Sunday, August 05, 2007

Barry Bonds hits 755th Career Homer to tie Henry Aaron. A-Rod hits 500th Career Homer.

Barry Bonds hit his 755th career home run yesterday to tie Henry Aaron's all-time major league record. Yahoo News AP wire excerpt:

SAN DIEGO - With a short swing, a half stare and an emphatic clap of his hands, Barry Bonds rounded the bases. After so many days and so many tries, he had finally caught Hammerin' Hank.

High above the field in a private box, baseball commissioner Bud Selig was a reluctant witness to history. Choosing to overlook the steroid allegations that have dogged the San Francisco slugger, Selig watched Bonds tie Hank Aaron's home run record — his mouth agape, hands stuffed in pockets and nary a cheer on his lips.

No. 755 was a strong shot for all the doubters, an opposite-field drive of 382 feet to left-center, moving Bonds within one swing of having baseball's pinnacle of power all to himself. It came on a 2-1, 91 mph fastball Saturday night.

"This is the hardest thing I've had to do in my entire career," he said. "I had rashes on my head, I felt like I was getting sick at times." And it was a long time coming.

It had been eight days and 28 plate appearances since Bonds hit his 754th home run, and he came out for early batting practice Saturday, hoping to break his slump. He did it quickly, leading off the second inning.

"No matter what anybody thinks of the controversy surrounding this event, Mr. Bonds' achievement is noteworthy and remarkable," Selig said in a statement. Selig said either he or a representative would attend the Giants' next few games "out of respect for the tradition of the game, the magnitude of the record and the fact that all citizens in this country are innocent until proven guilty."

Bonds said he hadn't spoken to Selig, but welcomed him anytime. Aaron was not in attendance. The Hall of Famer had previously said he would not follow the chase in person. "It's a little bit different than any other milestone I've ever gone through," Bonds said. "It's Hank Aaron. I can't explain the feeling of it, it's just Hank Aaron."

Bonds drew a mixed reaction from the crowd at Petco Park after he homered off Clay Hensley. Several fans held up asterisk signs and the San Francisco slugger was booed as he headed to left field at the end of the inning. Bonds walked his next three times up and left the game in the eighth for a pinch-runner. He raised his helmet with his left hand, then his right, and drew a standing ovation from many fans who chanted his name.

"I want to thank the fans. They have been outstanding," Bonds said. "It's been a fun ride. I really appreciate the way San Diego handled it and the way their fans handled it." The Padres won 3-2 in 12 innings.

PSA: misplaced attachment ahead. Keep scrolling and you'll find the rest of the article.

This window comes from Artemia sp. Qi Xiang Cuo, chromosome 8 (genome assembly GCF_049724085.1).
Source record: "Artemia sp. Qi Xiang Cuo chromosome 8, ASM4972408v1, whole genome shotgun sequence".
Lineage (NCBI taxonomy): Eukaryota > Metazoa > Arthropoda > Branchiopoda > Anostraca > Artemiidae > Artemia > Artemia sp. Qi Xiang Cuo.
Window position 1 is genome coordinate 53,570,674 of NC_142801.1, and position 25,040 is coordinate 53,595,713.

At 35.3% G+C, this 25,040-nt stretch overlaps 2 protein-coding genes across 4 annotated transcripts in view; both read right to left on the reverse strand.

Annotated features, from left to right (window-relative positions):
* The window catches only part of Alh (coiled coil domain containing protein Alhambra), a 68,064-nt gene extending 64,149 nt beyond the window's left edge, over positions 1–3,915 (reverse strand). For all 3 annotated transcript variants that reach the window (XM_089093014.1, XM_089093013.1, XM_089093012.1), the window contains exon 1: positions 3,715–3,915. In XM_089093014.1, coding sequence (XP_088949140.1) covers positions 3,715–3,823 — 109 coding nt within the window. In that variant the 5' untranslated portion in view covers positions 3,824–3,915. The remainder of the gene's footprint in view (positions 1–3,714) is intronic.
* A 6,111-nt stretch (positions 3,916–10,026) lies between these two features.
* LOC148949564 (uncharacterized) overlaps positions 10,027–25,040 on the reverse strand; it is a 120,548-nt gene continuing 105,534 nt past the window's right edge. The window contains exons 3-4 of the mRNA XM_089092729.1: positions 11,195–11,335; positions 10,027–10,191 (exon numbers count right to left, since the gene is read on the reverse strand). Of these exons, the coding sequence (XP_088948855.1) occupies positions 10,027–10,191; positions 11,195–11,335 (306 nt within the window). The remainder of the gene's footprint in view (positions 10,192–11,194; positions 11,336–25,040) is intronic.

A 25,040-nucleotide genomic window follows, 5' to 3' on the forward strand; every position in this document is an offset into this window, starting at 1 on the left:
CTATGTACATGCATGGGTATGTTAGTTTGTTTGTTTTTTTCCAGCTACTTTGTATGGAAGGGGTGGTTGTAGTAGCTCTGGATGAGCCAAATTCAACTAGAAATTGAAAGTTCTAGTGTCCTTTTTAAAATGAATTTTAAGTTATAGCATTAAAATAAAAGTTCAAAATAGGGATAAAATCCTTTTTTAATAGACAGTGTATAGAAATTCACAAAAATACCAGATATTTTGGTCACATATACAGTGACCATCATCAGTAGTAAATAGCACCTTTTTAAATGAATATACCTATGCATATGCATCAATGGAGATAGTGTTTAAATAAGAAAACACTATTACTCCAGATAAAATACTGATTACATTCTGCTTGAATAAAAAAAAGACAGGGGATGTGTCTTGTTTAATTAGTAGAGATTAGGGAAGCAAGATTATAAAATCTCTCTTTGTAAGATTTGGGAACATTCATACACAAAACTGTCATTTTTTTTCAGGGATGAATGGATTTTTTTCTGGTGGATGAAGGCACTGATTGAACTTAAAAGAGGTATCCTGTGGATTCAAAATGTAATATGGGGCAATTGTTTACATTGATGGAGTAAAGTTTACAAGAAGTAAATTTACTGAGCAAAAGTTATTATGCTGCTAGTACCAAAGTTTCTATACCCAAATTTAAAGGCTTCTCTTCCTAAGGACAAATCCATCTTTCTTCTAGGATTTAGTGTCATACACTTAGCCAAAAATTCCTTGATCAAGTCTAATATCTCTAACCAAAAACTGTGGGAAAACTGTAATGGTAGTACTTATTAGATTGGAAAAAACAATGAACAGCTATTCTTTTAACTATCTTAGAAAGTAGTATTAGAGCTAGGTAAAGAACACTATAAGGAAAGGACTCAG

Bonds said he would not start Sunday, which would give him a chance to break the record at home beginning Monday night.

As if Bonds tying Aaron wasn't enough, Alex Rodriguez hit his 500th career homer yesterday to become the youngest player to reach the milestone. Yahoo News AP wire excerpt:

NEW YORK - Alex Rodriguez leaned to his right and watched the ball as it sailed toward the foul pole in left. When it stayed true, he raised his hands in the air — the long wait for No. 500 was finally over.

Rodriguez became the youngest player in major league history to hit 500 home runs, connecting on the first pitch he saw Saturday to end a 10-day wait.

The 32-year-old Rodriguez stood at home plate for a second after his first-inning drive off Kyle Davies, waiting to see where it would land. "I haven't hit one in so long I didn't know if it was going to be foul," he said. "Where that ball started, last week that ball would've hooked foul probably about 20 feet."

A-Rod spoke with Yankees owner George Steinbrenner and commissioner Bud Selig after the game. Selig was in San Diego and watched Barry Bonds tie Hank Aaron's career home run record with a second-inning shot off Padres starter Clay Hensley.

Rodriguez homered eight days after his birthday and surpassed Jimmie Foxx (32 years, 338 days) as the youngest player to reach 500. A-Rod is the 22nd player to reach the mark, the second this season behind Frank Thomas — Manny Ramirez and Jim Thome might get there this year, too.

Analysis: I'm not going to touch the steroid issue. At 6-foot-6 and 170 pounds I know as much about body-building as George W. Bush knows about diplomacy. All I know is that Ted Williams said that the most difficult thing to do in sports was to hit a baseball. He was right, and Barry and A-Rod are two of the best at this and should be proud of their accomplishments (provided that they were achieved honestly, for which we must await proof).

Bonds haters will simply have to wait until late 2014 or early 2015 for A-Rod to pass him (but then what do we do about the A-Rod haters?). Let's do some projecting: Give A-Rod 15 more homers by the end of this season. 515. To get to 800, which is a real possibility, he needs 285, or 40.7 a year for the next seven seasons. Barring injury, or a sharp decline in production, that would make him the all-time home run king at age 39 or 40.

To sum up, I offer my humble congratulations to these men. The Bonds watch continues.

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